The Collin County Medical Examiner’s Office has ruled that former Dallas Cowboys running back Marion Barber III died of heatstroke, according to a copy of the autopsy report obtained by USA TODAY Sports on Monday.
His death was ruled an accident.
Barber, 38, was found dead in a Dallas apartment on June 1. According to an incident report released by the Frisco Police Department, officers were called to the scene after another tenant in the apartment complex reported water was leaking from Barber’s unit. Apartment staff were subsequently unable to contact Barber, and the unit was locked from the inside.
According to the autopsy report, one of the bathtub faucets in Barber’s apartment was running when officers arrived, and the unit’s thermostat was set to 91 degrees with the heat set to “on.” Officers also found exercise equipment in the unit.
“Mr. Barber was known to exercise in sauna-like conditions,” the coroner wrote in his report.
Police wrote in the incident report that family members had not heard from Barber for six days prior to the date his body was found. They also noted that Barber “was known to have a history of medical problems and mental health concerns.”
“We are heartbroken by the tragic death of Marion Barber III,” the Cowboys said in a statement on Twitter confirming Barber’s death. “Marion was an old-school, hard-nosed football player who ran with the will to win on every down.”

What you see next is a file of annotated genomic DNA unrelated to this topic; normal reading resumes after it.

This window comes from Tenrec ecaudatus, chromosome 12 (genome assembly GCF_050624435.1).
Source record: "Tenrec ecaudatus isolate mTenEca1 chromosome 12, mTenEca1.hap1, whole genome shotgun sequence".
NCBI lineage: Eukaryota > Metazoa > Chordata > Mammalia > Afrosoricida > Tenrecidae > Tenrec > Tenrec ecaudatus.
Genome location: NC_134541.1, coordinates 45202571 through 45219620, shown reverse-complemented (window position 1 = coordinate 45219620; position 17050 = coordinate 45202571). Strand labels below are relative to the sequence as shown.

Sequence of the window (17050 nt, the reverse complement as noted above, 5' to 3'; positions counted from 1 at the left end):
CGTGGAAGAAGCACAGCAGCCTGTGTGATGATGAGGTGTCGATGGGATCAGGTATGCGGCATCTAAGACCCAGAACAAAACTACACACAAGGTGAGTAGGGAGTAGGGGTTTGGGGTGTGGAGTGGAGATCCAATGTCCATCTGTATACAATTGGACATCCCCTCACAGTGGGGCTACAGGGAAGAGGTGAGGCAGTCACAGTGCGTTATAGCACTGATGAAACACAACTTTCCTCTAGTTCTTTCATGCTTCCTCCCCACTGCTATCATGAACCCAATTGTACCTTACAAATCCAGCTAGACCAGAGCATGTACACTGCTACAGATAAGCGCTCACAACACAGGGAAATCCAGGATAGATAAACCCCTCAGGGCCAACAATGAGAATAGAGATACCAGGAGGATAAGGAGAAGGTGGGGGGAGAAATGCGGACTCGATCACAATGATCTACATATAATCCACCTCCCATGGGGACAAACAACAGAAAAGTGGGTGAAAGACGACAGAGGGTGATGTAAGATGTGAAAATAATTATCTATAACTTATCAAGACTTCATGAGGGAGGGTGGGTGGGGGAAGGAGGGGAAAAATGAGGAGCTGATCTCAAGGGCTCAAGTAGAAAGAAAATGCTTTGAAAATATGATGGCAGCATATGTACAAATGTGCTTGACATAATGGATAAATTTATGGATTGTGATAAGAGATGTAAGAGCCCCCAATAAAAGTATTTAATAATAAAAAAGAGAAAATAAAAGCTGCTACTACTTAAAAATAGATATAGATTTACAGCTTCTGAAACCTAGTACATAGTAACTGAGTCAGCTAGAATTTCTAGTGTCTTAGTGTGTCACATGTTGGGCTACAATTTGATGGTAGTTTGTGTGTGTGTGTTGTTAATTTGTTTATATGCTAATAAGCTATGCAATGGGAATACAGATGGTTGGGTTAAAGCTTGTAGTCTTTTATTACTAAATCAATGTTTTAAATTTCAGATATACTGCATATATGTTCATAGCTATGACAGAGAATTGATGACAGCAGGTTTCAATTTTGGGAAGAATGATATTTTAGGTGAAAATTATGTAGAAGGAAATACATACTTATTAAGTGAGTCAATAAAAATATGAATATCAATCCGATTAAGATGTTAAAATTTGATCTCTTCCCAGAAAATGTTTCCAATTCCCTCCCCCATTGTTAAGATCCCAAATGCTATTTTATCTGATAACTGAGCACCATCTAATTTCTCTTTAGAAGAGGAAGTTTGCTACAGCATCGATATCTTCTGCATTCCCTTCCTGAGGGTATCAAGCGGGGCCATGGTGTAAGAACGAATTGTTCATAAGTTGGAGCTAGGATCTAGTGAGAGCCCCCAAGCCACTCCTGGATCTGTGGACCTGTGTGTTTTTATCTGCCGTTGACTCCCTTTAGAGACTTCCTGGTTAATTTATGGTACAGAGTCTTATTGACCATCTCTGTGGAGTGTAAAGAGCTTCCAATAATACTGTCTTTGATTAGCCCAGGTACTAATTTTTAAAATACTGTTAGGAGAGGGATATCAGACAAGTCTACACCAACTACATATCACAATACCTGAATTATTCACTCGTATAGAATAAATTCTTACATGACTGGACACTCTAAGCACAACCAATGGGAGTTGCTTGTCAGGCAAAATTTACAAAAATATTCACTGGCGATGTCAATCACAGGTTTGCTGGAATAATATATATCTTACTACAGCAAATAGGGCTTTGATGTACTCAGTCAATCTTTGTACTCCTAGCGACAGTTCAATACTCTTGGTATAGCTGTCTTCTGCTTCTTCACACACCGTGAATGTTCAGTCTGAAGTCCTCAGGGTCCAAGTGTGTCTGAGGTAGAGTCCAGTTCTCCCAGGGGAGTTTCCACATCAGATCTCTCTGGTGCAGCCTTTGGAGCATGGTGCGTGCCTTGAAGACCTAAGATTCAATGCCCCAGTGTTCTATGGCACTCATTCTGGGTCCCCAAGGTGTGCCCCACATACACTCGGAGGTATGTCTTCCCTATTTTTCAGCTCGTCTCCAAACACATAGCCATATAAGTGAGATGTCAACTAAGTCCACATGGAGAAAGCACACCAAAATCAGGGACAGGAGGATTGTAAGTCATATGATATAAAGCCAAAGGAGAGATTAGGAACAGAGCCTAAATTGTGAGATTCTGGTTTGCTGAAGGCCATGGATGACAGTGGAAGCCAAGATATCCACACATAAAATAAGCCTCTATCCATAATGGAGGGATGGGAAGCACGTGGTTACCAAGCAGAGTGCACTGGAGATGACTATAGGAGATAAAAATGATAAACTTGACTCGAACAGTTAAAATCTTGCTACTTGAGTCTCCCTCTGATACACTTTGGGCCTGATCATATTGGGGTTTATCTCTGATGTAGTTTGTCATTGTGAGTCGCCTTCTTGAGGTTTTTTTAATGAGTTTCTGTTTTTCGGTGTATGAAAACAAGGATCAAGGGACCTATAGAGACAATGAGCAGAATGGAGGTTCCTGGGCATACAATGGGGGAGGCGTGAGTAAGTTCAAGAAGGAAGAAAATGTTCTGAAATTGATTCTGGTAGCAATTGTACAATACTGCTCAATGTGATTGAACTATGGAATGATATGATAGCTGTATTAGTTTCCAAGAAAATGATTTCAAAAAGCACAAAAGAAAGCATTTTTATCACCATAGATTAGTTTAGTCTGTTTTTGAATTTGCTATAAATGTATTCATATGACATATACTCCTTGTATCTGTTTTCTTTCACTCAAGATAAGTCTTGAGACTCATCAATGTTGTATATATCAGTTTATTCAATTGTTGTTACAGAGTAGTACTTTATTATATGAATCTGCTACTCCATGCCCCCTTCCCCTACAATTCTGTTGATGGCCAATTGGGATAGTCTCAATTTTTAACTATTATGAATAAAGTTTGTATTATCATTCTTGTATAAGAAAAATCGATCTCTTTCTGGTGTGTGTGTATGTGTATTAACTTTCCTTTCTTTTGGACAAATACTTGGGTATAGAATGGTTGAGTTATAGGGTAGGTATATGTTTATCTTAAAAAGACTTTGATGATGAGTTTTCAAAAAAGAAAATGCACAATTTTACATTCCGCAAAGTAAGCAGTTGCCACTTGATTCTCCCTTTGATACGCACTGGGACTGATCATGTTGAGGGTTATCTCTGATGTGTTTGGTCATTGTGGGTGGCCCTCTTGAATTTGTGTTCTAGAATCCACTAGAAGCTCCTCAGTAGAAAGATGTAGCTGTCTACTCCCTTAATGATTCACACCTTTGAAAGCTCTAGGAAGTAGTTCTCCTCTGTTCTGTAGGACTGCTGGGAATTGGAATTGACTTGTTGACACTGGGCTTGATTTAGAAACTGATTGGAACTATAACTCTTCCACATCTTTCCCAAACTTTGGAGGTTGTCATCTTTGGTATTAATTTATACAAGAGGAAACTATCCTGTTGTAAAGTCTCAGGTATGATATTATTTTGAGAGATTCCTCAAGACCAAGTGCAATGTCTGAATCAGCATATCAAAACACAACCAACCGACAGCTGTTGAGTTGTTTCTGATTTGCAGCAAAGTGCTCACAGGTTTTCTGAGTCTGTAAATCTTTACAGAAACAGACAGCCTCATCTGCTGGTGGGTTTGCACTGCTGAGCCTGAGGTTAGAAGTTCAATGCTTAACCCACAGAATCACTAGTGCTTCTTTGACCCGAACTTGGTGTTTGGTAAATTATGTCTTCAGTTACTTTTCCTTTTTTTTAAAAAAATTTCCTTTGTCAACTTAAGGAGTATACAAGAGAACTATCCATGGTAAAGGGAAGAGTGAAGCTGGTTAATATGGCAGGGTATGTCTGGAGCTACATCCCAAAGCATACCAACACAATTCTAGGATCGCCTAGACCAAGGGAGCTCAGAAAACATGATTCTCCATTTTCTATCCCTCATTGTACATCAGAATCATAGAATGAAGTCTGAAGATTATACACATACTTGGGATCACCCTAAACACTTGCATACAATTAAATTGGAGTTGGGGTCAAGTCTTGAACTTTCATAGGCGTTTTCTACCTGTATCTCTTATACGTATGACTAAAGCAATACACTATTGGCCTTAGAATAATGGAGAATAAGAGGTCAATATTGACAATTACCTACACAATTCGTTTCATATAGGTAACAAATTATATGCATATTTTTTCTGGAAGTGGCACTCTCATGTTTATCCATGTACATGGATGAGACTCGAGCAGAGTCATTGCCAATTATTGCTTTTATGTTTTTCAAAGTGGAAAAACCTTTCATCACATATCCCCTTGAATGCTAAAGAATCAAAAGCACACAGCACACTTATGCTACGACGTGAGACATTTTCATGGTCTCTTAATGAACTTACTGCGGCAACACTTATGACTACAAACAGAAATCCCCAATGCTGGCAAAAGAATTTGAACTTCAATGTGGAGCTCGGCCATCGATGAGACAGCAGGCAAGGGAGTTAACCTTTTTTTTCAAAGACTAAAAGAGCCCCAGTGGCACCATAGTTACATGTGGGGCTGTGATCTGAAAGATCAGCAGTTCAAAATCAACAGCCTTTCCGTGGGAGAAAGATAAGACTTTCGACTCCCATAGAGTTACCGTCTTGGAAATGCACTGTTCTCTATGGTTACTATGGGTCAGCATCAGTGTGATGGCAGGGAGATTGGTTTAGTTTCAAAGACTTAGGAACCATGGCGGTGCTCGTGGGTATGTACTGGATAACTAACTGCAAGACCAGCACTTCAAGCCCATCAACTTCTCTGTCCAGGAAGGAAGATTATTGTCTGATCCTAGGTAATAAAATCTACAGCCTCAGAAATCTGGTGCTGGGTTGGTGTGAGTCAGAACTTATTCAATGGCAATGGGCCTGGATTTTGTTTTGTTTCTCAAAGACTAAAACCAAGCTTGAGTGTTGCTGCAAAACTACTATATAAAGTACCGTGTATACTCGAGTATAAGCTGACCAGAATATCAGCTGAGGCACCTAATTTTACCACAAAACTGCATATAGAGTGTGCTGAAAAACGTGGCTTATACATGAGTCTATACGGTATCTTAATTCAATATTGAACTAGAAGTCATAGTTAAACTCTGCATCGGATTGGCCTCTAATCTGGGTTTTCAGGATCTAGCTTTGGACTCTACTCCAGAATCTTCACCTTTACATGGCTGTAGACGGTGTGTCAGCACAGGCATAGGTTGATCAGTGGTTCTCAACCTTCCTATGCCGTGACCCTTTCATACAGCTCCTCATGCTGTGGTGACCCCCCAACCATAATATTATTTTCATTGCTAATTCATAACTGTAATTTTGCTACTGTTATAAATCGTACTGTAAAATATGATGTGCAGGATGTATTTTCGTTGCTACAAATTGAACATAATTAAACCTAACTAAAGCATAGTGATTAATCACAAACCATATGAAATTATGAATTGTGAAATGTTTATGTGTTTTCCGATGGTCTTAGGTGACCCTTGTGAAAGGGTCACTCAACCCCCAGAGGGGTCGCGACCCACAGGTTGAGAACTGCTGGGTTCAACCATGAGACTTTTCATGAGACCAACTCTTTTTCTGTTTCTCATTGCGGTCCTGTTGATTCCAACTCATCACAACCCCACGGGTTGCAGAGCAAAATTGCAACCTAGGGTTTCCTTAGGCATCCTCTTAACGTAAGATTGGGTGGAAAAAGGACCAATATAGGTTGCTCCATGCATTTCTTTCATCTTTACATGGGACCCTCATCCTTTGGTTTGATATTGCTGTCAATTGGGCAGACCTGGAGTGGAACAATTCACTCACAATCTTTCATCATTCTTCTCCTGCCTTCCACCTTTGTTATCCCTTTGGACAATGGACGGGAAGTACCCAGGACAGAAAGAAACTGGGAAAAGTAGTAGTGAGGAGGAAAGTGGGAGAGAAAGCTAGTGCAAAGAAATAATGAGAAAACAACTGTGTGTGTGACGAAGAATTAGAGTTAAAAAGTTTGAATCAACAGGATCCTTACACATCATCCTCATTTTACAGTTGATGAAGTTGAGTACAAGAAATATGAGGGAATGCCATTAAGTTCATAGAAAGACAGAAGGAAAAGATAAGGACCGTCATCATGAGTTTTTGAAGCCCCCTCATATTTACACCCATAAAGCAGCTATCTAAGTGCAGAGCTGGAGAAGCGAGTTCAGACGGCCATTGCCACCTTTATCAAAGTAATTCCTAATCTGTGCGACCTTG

‘HE MADE US ALL BETTER’:Former Dallas Cowboys coach, teammate remember Marion Barber
Barber spent six of his seven NFL seasons with the Cowboys, rushing for more than 4,000 yards and 47 touchdowns. He went on to spend the with the 2011 season with the Chicago Bears.
A 2005 draft pick out of the University of Minnesota, Barber was known for his physical running style, often breaking tackles and churning his legs to pick up extra yards after contact.
“There were so many plays,” former Cowboys coach Jason Garrett told USA TODAY Sports last month. “I can remember just countless runs where he would keep the play alive. Say it’s a sweep to one side and you get hit and there’s nothing there and you’d be like ‘go down deep, reverse the field.’ Six guys would tackle him, he’d shake them off. It was incredible.
“He always sought out contact. He always delivered the blow. His style of play was infectious.”
Contributing: Jori Epstein
Contact Tom Schad at firstname.lastname@example.org or on Twitter @Tom_Schad.